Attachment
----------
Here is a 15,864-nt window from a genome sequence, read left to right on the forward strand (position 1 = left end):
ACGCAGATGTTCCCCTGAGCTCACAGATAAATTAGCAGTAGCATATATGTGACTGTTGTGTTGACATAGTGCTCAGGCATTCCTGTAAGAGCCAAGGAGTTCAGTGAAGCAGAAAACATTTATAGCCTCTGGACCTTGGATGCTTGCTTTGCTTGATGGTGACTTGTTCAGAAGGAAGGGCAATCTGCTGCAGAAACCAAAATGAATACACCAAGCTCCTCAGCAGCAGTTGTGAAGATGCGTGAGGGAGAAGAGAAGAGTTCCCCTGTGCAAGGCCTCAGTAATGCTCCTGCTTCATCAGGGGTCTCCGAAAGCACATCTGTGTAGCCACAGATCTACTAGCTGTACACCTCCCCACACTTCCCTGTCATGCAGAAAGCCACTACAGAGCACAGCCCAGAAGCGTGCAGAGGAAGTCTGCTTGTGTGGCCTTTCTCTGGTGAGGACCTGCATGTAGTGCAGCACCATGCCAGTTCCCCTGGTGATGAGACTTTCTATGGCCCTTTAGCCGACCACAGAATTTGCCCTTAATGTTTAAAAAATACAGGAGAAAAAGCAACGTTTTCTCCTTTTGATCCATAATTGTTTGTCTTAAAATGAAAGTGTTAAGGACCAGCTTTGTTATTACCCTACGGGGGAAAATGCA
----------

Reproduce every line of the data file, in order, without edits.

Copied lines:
Here is a 15,864-nt window from a genome sequence, read left to right on the forward strand (position 1 = left end):
ACGCAGATGTTCCCCTGAGCTCACAGATAAATTAGCAGTAGCATATATGTGACTGTTGTGTTGACATAGTGCTCAGGCATTCCTGTAAGAGCCAAGGAGTTCAGTGAAGCAGAAAACATTTATAGCCTCTGGACCTTGGATGCTTGCTTTGCTTGATGGTGACTTGTTCAGAAGGAAGGGCAATCTGCTGCAGAAACCAAAATGAATACACCAAGCTCCTCAGCAGCAGTTGTGAAGATGCGTGAGGGAGAAGAGAAGAGTTCCCCTGTGCAAGGCCTCAGTAATGCTCCTGCTTCATCAGGGGTCTCCGAAAGCACATCTGTGTAGCCACAGATCTACTAGCTGTACACCTCCCCACACTTCCCTGTCATGCAGAAAGCCACTACAGAGCACAGCCCAGAAGCGTGCAGAGGAAGTCTGCTTGTGTGGCCTTTCTCTGGTGAGGACCTGCATGTAGTGCAGCACCATGCCAGTTCCCCTGGTGATGAGACTTTCTATGGCCCTTTAGCCGACCACAGAATTTGCCCTTAATGTTTAAAAAATACAGGAGAAAAAGCAACGTTTTCTCCTTTTGATCCATAATTGTTTGTCTTAAAATGAAAGTGTTAAGGACCAGCTTTGTTATTACCCTACGGGGGAAAATGCA